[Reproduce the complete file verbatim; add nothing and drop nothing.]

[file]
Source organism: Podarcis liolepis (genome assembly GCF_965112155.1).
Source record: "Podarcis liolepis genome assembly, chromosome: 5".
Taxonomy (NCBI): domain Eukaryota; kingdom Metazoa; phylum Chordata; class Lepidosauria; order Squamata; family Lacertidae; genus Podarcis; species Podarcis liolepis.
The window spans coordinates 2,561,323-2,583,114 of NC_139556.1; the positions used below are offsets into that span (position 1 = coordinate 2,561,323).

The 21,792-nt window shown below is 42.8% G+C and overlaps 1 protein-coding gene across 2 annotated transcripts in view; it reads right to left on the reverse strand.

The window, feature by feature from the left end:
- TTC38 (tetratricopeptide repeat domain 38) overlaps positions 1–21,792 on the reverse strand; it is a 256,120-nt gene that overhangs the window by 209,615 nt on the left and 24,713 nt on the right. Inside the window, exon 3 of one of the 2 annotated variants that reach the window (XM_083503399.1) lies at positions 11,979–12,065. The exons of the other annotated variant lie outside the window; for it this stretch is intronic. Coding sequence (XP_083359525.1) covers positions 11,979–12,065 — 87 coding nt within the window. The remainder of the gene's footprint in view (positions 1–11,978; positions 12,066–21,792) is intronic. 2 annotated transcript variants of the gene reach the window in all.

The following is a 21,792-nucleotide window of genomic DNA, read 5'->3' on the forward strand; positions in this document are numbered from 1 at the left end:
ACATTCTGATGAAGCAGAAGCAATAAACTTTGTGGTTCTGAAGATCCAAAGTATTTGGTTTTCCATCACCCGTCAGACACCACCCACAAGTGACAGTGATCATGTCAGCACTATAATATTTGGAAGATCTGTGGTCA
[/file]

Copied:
Source organism: Podarcis liolepis (genome assembly GCF_965112155.1).
Source record: "Podarcis liolepis genome assembly, chromosome: 5".
Taxonomy (NCBI): domain Eukaryota; kingdom Metazoa; phylum Chordata; class Lepidosauria; order Squamata; family Lacertidae; genus Podarcis; species Podarcis liolepis.
The window spans coordinates 2,561,323-2,583,114 of NC_139556.1; the positions used below are offsets into that span (position 1 = coordinate 2,561,323).

The 21,792-nt window shown below is 42.8% G+C and overlaps 1 protein-coding gene across 2 annotated transcripts in view; it reads right to left on the reverse strand.

The window, feature by feature from the left end:
- TTC38 (tetratricopeptide repeat domain 38) overlaps positions 1–21,792 on the reverse strand; it is a 256,120-nt gene that overhangs the window by 209,615 nt on the left and 24,713 nt on the right. Inside the window, exon 3 of one of the 2 annotated variants that reach the window (XM_083503399.1) lies at positions 11,979–12,065. The exons of the other annotated variant lie outside the window; for it this stretch is intronic. Coding sequence (XP_083359525.1) covers positions 11,979–12,065 — 87 coding nt within the window. The remainder of the gene's footprint in view (positions 1–11,978; positions 12,066–21,792) is intronic. 2 annotated transcript variants of the gene reach the window in all.

The following is a 21,792-nucleotide window of genomic DNA, read 5'->3' on the forward strand; positions in this document are numbered from 1 at the left end:
ACATTCTGATGAAGCAGAAGCAATAAACTTTGTGGTTCTGAAGATCCAAAGTATTTGGTTTTCCATCACCCGTCAGACACCACCCACAAGTGACAGTGATCATGTCAGCACTATAATATTTGGAAGATCTGTGGTCA